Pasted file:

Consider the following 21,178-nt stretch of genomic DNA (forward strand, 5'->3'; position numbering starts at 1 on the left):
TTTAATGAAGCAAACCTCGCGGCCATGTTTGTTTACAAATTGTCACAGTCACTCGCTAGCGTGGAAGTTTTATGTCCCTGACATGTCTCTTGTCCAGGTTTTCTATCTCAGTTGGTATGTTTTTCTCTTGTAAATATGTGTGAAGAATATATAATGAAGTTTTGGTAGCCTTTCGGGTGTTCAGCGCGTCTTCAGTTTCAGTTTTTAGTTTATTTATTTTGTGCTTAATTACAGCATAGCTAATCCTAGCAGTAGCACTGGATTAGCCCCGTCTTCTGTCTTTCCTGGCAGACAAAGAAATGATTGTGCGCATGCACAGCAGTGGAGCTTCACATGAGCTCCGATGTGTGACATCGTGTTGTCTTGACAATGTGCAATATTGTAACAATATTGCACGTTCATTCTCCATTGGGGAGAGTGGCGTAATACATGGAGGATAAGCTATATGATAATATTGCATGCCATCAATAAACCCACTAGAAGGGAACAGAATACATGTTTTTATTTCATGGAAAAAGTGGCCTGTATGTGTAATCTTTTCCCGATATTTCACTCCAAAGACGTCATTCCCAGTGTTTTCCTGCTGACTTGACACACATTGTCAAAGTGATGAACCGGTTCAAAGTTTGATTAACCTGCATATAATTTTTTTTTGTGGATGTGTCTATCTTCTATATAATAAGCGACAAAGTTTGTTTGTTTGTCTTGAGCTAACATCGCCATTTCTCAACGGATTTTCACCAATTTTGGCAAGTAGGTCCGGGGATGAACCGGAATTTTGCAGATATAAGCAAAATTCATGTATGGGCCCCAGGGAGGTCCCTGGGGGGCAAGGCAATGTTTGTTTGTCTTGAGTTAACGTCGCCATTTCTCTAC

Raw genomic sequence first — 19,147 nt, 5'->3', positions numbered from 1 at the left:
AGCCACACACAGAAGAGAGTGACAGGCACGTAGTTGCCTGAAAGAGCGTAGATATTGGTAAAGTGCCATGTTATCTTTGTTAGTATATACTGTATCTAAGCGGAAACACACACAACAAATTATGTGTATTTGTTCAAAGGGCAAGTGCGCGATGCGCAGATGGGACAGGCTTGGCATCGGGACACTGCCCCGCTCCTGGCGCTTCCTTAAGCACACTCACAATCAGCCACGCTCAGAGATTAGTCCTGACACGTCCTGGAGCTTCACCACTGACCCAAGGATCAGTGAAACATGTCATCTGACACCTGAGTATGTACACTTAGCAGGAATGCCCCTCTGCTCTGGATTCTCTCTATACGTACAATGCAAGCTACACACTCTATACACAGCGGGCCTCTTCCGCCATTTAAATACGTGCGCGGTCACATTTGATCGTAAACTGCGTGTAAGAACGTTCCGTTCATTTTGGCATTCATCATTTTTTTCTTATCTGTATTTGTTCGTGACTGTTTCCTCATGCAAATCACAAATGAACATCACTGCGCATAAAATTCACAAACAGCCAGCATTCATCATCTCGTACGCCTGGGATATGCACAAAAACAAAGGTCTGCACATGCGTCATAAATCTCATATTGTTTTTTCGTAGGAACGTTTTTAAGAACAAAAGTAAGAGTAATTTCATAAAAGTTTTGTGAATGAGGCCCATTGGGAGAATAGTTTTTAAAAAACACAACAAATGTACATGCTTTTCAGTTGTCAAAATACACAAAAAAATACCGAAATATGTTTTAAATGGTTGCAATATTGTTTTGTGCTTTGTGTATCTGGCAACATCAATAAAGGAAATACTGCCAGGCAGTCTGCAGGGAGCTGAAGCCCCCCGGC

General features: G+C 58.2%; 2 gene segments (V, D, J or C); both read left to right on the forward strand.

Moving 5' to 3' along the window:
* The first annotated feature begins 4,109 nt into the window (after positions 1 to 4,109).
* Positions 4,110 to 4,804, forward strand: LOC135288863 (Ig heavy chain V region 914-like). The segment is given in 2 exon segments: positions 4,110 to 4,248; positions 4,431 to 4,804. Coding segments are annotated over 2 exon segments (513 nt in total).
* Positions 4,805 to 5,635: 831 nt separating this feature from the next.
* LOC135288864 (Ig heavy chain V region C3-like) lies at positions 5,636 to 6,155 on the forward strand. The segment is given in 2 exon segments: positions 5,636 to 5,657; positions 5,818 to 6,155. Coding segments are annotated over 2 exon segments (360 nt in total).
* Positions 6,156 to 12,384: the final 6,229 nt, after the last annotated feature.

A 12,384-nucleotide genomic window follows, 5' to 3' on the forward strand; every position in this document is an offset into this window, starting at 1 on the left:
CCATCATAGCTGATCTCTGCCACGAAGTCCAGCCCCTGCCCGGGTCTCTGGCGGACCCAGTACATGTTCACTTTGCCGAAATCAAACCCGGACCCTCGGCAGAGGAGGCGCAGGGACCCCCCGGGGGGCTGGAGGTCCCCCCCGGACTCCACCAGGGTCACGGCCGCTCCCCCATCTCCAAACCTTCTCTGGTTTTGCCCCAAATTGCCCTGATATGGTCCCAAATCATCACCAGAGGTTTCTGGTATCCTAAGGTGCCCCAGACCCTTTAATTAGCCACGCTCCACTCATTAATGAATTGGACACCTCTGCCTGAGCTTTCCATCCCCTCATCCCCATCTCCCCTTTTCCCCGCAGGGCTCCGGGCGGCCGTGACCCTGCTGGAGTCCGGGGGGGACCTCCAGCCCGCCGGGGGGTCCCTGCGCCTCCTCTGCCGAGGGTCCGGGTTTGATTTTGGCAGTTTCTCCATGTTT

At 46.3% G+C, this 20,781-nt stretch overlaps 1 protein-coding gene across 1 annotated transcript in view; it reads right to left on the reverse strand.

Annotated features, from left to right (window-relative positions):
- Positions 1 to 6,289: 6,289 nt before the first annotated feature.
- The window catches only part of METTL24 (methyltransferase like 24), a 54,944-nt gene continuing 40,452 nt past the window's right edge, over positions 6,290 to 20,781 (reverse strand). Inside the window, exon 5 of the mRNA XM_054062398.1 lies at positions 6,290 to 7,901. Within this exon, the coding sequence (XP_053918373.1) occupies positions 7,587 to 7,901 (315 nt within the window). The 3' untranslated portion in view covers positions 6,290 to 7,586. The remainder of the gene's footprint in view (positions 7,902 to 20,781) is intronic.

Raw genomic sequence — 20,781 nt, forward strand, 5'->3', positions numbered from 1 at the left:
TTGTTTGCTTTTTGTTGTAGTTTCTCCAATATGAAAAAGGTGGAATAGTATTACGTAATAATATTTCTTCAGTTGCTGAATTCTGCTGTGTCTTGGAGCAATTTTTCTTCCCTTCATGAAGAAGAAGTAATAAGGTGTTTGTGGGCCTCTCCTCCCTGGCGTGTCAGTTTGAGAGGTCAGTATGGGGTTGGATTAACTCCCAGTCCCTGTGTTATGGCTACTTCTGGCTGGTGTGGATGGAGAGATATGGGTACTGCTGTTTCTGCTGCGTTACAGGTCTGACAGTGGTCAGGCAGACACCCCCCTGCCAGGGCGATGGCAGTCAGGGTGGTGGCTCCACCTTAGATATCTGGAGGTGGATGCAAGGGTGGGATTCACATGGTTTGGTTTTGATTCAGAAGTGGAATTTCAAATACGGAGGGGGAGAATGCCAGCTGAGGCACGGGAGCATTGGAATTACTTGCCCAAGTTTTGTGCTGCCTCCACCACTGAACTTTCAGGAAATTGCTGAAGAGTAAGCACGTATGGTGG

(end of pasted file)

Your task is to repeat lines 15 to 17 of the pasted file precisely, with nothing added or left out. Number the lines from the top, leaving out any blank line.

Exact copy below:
Annotated features, from left to right (window-relative positions):
- Positions 1 to 6,289: 6,289 nt before the first annotated feature.
- The window catches only part of METTL24 (methyltransferase like 24), a 54,944-nt gene continuing 40,452 nt past the window's right edge, over positions 6,290 to 20,781 (reverse strand). Inside the window, exon 5 of the mRNA XM_054062398.1 lies at positions 6,290 to 7,901. Within this exon, the coding sequence (XP_053918373.1) occupies positions 7,587 to 7,901 (315 nt within the window). The 3' untranslated portion in view covers positions 6,290 to 7,586. The remainder of the gene's footprint in view (positions 7,902 to 20,781) is intronic.